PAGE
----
Modified silencers: HC tells trial court to transfer all cases

Stating that both Punjab and Haryana should also take similar action, Sehgal said many of the motorcyclists were from the two states and the ban would be meaningless in case an action on similar lines was not taken in the neighbouring states

By: Express News Service | Chandigarh | Published: March 20, 2018 6:23:42 am
bike silencer, chandigarh silencer bike, punjab and haryana hc, chandigarh news, indian express news Stating that both Punjab and Haryana should also take similar action, Sehgal said many of the motorcyclists were from the two states and the ban would be meaningless in case an action on similar lines was not taken in the neighbouring states (File)

Taking a strong stand against the modification of silencers in motorcycles, the Punjab and Haryana High Court on Monday directed the trial court to forward all cases pertaining to violations of such modification to the HC and also sought a list of those bikers, who have been repeatedly booked for the same offence, from the Chandigarh Police. The direction was given after Senior Standing Counsel of the UT Administration, Suvir Sehgal, informed the division bench of Justices Ajay Kumar Mittal and Anupinder Singh Grewal that though the fine was a deterrent against such violations, in most cases, trial courts have imposed a fine ranging from Rs 200 to Rs 500 for the violation of silencers that produce a jarring noise. “It (small amount) will not pinch anybody,” said Sehgal, adding the fine has to be at least Rs 1,000 in accordance with the law.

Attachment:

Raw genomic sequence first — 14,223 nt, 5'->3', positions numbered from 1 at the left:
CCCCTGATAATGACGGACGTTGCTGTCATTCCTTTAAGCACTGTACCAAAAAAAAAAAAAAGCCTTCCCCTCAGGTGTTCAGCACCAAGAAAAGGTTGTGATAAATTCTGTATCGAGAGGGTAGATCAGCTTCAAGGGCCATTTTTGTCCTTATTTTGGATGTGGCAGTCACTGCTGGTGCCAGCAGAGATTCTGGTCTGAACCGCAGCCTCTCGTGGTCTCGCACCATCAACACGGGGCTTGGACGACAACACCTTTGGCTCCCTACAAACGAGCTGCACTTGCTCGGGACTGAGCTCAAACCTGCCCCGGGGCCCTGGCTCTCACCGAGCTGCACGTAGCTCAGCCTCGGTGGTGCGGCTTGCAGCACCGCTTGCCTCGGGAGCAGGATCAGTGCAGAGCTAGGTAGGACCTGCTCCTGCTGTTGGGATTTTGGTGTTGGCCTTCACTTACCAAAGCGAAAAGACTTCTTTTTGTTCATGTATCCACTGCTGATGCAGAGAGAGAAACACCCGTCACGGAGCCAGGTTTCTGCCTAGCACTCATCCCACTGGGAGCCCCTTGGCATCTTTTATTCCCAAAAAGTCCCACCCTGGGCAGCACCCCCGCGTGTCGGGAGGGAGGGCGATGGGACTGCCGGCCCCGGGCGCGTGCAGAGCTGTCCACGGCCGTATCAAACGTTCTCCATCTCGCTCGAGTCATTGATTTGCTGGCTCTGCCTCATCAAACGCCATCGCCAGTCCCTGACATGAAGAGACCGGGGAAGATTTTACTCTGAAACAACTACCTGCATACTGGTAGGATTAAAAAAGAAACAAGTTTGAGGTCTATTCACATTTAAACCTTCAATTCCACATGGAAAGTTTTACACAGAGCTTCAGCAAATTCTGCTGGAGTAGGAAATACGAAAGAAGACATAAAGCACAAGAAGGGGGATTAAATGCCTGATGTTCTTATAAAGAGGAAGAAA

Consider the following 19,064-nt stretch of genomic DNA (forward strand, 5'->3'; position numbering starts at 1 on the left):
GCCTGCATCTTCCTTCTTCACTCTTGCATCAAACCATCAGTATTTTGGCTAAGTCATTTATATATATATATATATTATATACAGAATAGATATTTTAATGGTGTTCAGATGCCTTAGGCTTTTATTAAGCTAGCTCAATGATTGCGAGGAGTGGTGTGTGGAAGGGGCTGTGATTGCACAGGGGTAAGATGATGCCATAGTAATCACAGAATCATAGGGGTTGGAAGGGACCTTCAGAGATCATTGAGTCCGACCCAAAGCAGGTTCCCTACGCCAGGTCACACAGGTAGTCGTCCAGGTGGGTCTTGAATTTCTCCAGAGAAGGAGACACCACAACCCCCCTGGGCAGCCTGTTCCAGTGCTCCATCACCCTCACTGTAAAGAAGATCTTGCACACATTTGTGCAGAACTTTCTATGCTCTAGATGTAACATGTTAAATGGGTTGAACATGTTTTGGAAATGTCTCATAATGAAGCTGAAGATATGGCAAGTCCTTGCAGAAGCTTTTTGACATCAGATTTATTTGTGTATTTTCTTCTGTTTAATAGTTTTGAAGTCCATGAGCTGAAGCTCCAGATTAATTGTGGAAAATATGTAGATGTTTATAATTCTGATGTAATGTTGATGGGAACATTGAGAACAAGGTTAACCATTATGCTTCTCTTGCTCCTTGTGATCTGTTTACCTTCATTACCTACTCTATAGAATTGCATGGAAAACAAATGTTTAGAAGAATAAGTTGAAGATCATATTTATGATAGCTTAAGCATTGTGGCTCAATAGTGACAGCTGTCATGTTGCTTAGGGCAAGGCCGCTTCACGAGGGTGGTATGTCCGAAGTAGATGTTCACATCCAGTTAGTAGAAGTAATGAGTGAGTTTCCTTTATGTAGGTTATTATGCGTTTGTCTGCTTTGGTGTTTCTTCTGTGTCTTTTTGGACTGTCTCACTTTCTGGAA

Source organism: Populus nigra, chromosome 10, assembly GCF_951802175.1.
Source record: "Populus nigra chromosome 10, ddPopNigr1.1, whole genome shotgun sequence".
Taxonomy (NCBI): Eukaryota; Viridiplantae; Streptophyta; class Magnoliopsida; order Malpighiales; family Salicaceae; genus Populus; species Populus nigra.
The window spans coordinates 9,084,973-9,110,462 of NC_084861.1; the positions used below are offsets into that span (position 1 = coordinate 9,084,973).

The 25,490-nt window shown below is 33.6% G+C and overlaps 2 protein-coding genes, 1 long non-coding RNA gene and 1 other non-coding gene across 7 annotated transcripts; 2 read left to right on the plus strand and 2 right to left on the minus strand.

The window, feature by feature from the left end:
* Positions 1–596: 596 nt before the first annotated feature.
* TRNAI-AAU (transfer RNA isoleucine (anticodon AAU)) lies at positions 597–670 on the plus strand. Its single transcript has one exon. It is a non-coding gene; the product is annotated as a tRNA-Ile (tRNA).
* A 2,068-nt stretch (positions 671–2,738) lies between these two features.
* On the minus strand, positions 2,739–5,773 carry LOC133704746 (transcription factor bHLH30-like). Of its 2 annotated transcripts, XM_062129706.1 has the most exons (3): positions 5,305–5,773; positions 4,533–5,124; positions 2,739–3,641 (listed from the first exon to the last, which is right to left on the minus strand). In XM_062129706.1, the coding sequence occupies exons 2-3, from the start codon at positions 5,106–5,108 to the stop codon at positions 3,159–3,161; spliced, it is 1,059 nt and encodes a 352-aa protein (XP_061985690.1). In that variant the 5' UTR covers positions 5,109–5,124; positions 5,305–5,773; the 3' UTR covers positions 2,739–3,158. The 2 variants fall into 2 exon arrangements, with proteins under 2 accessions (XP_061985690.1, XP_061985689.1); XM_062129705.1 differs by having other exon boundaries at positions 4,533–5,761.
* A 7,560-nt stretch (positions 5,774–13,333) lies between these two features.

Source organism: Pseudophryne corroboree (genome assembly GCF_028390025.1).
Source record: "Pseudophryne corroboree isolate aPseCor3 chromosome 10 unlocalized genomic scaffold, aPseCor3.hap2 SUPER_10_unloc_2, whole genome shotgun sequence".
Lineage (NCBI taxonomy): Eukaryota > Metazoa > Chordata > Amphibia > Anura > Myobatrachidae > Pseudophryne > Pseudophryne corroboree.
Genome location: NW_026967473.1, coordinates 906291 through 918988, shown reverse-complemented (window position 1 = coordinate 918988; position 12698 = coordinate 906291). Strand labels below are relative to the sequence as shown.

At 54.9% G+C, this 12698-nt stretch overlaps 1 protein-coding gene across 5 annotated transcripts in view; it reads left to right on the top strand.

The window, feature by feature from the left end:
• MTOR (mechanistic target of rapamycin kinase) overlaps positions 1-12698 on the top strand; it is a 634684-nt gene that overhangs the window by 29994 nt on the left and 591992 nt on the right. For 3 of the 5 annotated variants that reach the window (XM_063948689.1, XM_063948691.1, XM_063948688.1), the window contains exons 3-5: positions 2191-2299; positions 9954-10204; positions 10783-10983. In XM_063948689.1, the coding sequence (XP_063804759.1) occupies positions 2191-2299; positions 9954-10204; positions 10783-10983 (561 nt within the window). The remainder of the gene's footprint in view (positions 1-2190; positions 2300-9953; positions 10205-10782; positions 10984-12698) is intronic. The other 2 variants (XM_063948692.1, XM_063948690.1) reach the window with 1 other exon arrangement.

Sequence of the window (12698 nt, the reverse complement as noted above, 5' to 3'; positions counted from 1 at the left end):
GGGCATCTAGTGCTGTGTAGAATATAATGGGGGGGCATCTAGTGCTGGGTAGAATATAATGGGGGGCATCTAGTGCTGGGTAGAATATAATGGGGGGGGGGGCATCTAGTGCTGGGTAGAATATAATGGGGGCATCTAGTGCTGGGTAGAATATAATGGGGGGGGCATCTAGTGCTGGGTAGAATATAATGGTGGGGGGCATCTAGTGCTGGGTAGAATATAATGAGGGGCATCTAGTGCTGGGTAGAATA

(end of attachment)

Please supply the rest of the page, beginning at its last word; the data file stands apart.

The division bench observed that it would order the transfer of all the cases to the court and implead the offenders as a party to the case. The cases have been ordered to be forwarded to the High Court before April 4. Sehgal, while addressing the bench, said the only solution to the problem was a total ban on such modifications, adding the Chandigarh Pollution Control Committee has already issued a notice inviting suggestions on the proposal to order a complete ban on “manufacture, sale, purchase, fitting & use of multitone/pressure/cracker sound emitting silencers/devices”.

Stating that both Punjab and Haryana should also take similar action, Sehgal said many of the motorcyclists were from the two states and the ban would be meaningless in case an action on similar lines was not taken in the neighbouring states. The division bench observed, “If they are used in Chandigarh, impound them. Why should people feel thrilled about (the modification).

We are not going to dispose of the plea unless there is a complete action.” The division bench also asked the police to submit a list of repeat offenders. “Agar aap nahi denge, aapko chalan hojayega (If you don’t submit the list, we will challan you),” the bench warned police officials present at the hearing. The PIL, seeking action against bikers modifying silencers to produce a sound blast, was filed by Dr Bhavneet Goyal in January. The case will be heard again on April 4.

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